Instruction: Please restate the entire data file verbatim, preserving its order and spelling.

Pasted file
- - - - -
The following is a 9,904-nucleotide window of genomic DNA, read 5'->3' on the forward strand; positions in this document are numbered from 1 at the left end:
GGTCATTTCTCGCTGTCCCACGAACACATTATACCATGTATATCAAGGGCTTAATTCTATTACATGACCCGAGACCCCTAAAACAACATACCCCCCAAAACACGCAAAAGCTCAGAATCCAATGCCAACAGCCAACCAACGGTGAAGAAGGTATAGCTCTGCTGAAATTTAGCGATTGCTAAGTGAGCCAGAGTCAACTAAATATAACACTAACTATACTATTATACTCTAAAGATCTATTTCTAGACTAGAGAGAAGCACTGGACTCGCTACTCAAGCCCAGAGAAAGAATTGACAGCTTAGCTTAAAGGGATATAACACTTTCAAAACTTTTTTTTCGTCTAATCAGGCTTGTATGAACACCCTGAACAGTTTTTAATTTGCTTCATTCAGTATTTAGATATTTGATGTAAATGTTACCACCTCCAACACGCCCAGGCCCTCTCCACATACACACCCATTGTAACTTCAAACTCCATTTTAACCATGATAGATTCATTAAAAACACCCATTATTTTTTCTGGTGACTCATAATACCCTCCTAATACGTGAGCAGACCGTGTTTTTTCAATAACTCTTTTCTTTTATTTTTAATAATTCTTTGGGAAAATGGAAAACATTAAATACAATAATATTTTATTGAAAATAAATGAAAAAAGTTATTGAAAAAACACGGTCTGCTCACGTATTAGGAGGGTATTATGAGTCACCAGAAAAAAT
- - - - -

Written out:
The following is a 9,904-nucleotide window of genomic DNA, read 5'->3' on the forward strand; positions in this document are numbered from 1 at the left end:
GGTCATTTCTCGCTGTCCCACGAACACATTATACCATGTATATCAAGGGCTTAATTCTATTACATGACCCGAGACCCCTAAAACAACATACCCCCCAAAACACGCAAAAGCTCAGAATCCAATGCCAACAGCCAACCAACGGTGAAGAAGGTATAGCTCTGCTGAAATTTAGCGATTGCTAAGTGAGCCAGAGTCAACTAAATATAACACTAACTATACTATTATACTCTAAAGATCTATTTCTAGACTAGAGAGAAGCACTGGACTCGCTACTCAAGCCCAGAGAAAGAATTGACAGCTTAGCTTAAAGGGATATAACACTTTCAAAACTTTTTTTTCGTCTAATCAGGCTTGTATGAACACCCTGAACAGTTTTTAATTTGCTTCATTCAGTATTTAGATATTTGATGTAAATGTTACCACCTCCAACACGCCCAGGCCCTCTCCACATACACACCCATTGTAACTTCAAACTCCATTTTAACCATGATAGATTCATTAAAAACACCCATTATTTTTTCTGGTGACTCATAATACCCTCCTAATACGTGAGCAGACCGTGTTTTTTCAATAACTCTTTTCTTTTATTTTTAATAATTCTTTGGGAAAATGGAAAACATTAAATACAATAATATTTTATTGAAAATAAATGAAAAAAGTTATTGAAAAAACACGGTCTGCTCACGTATTAGGAGGGTATTATGAGTCACCAGAAAAAAT